The United Kingdom of Israel lasted through the reigns of Saul, David and Solomon. After Solomon died, the kingdom split into two, the ten tribes (Reuben, Simeon, Dan, Naphtali, Gad, Asher, Issachar, Zebulun, Joseph (Ephraim and Manasseh) and Benjamin) of "Israel" with their capital up in Samaria, and the tribes of Benjamin and Judah forming the kingdom of "Judah" with their capital at Jerusalem.
The northern kingdom of Israel lasted a little over 200 years before it was gradually conquered by the Assyrians (see Ancient Empires - Assyria), and by 721 B.C. they had practically all been taken into exile to Assyria (2 Kings 17:1-23). The vast majority of them never returned, and have become known as the "Lost Ten Tribes of Israel."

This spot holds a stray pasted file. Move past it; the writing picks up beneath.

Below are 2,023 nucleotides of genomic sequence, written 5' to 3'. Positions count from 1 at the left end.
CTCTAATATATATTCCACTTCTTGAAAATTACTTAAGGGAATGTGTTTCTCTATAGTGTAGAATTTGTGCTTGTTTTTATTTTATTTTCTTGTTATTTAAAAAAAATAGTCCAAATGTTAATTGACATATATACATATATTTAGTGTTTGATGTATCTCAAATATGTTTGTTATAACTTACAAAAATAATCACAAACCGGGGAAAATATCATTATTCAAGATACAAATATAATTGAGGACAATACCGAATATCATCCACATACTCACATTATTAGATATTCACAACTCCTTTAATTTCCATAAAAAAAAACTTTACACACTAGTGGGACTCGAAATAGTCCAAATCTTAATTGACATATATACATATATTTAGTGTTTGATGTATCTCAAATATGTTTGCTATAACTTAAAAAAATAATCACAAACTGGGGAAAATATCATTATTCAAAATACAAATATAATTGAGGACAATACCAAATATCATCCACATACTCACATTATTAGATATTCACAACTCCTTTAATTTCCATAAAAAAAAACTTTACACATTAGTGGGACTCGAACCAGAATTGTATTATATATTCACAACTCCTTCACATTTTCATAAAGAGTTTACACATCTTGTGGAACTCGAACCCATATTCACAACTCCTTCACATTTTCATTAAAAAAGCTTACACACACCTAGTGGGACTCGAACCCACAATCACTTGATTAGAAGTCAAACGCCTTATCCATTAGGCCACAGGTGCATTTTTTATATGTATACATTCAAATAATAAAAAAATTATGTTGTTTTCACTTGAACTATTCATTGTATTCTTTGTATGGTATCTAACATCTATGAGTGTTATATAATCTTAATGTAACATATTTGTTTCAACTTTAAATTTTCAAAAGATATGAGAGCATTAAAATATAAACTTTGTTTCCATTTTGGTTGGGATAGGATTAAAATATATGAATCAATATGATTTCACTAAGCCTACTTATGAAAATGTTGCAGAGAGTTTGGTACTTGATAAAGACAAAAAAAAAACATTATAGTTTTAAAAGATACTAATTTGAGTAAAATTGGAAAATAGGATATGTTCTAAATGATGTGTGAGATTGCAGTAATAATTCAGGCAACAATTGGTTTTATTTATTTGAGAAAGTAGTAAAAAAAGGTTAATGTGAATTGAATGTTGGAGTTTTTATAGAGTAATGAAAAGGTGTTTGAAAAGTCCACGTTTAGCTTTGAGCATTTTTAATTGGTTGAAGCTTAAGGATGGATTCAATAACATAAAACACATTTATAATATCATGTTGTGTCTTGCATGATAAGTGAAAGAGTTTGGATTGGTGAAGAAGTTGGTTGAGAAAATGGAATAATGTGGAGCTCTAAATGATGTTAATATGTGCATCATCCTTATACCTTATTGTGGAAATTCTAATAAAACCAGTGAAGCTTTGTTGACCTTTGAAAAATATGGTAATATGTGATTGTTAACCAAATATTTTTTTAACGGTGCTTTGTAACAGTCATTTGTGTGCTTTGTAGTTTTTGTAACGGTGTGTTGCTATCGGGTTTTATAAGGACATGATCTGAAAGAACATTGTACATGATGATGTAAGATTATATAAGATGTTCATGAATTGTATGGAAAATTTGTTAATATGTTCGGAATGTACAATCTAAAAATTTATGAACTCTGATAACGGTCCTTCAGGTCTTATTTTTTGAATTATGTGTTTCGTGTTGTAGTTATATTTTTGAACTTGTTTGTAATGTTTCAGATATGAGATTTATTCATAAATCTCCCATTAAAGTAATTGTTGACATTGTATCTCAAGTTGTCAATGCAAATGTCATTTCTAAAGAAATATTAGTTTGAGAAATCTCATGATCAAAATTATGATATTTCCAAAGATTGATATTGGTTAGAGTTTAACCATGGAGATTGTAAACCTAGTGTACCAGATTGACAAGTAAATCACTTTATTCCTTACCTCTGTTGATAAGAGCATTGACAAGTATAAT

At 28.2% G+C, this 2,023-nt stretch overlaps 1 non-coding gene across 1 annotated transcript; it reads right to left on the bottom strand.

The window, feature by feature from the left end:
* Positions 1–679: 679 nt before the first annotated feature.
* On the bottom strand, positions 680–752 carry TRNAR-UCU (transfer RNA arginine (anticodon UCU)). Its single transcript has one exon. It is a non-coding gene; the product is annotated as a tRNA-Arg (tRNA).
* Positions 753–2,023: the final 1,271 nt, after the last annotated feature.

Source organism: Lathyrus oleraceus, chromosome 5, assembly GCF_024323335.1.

Then, about 135 years later, in 586 B.C., the southern kingdom of Judah was conquered by the Babylonians (see Why Babylon?), and the Jews were taken into captivity to Babylon. The original Temple of God in Jerusalem was destroyed at that time (see Temples and Temple Mount Treasures). The people of the southern kingdom of Judah however did return after the Babylonians fell to the Persians (see Ancient Empires - Persia), and their descendants have become the Jewish people of today.
Fact Finder: How many royal dynasties of Israel and Judah were there?
See Israelite Dynasties